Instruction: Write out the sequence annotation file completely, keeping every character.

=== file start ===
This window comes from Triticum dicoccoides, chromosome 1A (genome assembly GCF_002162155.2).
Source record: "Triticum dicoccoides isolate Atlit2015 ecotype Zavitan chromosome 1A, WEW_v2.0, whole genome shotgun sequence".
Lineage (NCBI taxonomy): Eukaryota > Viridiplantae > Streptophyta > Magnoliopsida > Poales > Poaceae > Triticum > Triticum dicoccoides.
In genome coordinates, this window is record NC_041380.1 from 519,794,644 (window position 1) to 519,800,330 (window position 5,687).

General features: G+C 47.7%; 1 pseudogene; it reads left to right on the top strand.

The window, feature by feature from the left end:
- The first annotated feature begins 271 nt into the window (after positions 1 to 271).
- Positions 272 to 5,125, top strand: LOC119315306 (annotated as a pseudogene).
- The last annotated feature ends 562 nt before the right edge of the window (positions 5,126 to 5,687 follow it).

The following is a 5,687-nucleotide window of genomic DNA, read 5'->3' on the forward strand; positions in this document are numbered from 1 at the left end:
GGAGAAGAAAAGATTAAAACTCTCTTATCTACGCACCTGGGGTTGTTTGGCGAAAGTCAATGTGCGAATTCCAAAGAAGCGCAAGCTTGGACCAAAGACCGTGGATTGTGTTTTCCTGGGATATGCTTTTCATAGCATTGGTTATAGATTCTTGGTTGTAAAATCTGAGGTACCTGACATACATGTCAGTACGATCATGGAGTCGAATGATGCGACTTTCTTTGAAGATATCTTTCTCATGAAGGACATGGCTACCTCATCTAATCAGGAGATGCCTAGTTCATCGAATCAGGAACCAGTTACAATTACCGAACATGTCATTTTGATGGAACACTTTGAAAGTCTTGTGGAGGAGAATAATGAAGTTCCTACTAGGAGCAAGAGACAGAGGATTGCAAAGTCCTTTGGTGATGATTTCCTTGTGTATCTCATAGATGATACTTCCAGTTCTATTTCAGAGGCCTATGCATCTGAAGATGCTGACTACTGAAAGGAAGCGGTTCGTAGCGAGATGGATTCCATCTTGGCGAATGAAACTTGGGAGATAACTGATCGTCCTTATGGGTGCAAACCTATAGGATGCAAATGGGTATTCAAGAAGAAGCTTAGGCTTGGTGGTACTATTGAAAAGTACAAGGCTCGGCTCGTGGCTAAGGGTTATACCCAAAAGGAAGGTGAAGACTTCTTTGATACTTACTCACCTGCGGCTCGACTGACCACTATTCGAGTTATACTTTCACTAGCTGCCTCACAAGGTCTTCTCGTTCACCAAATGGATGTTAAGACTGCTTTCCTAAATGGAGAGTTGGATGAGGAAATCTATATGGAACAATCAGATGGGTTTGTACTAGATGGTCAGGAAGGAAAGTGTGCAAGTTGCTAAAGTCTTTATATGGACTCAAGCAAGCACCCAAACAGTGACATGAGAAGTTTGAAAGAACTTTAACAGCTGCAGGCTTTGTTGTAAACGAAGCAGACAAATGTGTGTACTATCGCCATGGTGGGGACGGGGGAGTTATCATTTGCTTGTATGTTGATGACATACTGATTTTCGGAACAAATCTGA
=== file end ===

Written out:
This window comes from Triticum dicoccoides, chromosome 1A (genome assembly GCF_002162155.2).
Source record: "Triticum dicoccoides isolate Atlit2015 ecotype Zavitan chromosome 1A, WEW_v2.0, whole genome shotgun sequence".
Lineage (NCBI taxonomy): Eukaryota > Viridiplantae > Streptophyta > Magnoliopsida > Poales > Poaceae > Triticum > Triticum dicoccoides.
In genome coordinates, this window is record NC_041380.1 from 519,794,644 (window position 1) to 519,800,330 (window position 5,687).

General features: G+C 47.7%; 1 pseudogene; it reads left to right on the top strand.

The window, feature by feature from the left end:
- The first annotated feature begins 271 nt into the window (after positions 1 to 271).
- Positions 272 to 5,125, top strand: LOC119315306 (annotated as a pseudogene).
- The last annotated feature ends 562 nt before the right edge of the window (positions 5,126 to 5,687 follow it).

The following is a 5,687-nucleotide window of genomic DNA, read 5'->3' on the forward strand; positions in this document are numbered from 1 at the left end:
GGAGAAGAAAAGATTAAAACTCTCTTATCTACGCACCTGGGGTTGTTTGGCGAAAGTCAATGTGCGAATTCCAAAGAAGCGCAAGCTTGGACCAAAGACCGTGGATTGTGTTTTCCTGGGATATGCTTTTCATAGCATTGGTTATAGATTCTTGGTTGTAAAATCTGAGGTACCTGACATACATGTCAGTACGATCATGGAGTCGAATGATGCGACTTTCTTTGAAGATATCTTTCTCATGAAGGACATGGCTACCTCATCTAATCAGGAGATGCCTAGTTCATCGAATCAGGAACCAGTTACAATTACCGAACATGTCATTTTGATGGAACACTTTGAAAGTCTTGTGGAGGAGAATAATGAAGTTCCTACTAGGAGCAAGAGACAGAGGATTGCAAAGTCCTTTGGTGATGATTTCCTTGTGTATCTCATAGATGATACTTCCAGTTCTATTTCAGAGGCCTATGCATCTGAAGATGCTGACTACTGAAAGGAAGCGGTTCGTAGCGAGATGGATTCCATCTTGGCGAATGAAACTTGGGAGATAACTGATCGTCCTTATGGGTGCAAACCTATAGGATGCAAATGGGTATTCAAGAAGAAGCTTAGGCTTGGTGGTACTATTGAAAAGTACAAGGCTCGGCTCGTGGCTAAGGGTTATACCCAAAAGGAAGGTGAAGACTTCTTTGATACTTACTCACCTGCGGCTCGACTGACCACTATTCGAGTTATACTTTCACTAGCTGCCTCACAAGGTCTTCTCGTTCACCAAATGGATGTTAAGACTGCTTTCCTAAATGGAGAGTTGGATGAGGAAATCTATATGGAACAATCAGATGGGTTTGTACTAGATGGTCAGGAAGGAAAGTGTGCAAGTTGCTAAAGTCTTTATATGGACTCAAGCAAGCACCCAAACAGTGACATGAGAAGTTTGAAAGAACTTTAACAGCTGCAGGCTTTGTTGTAAACGAAGCAGACAAATGTGTGTACTATCGCCATGGTGGGGACGGGGGAGTTATCATTTGCTTGTATGTTGATGACATACTGATTTTCGGAACAAATCTGA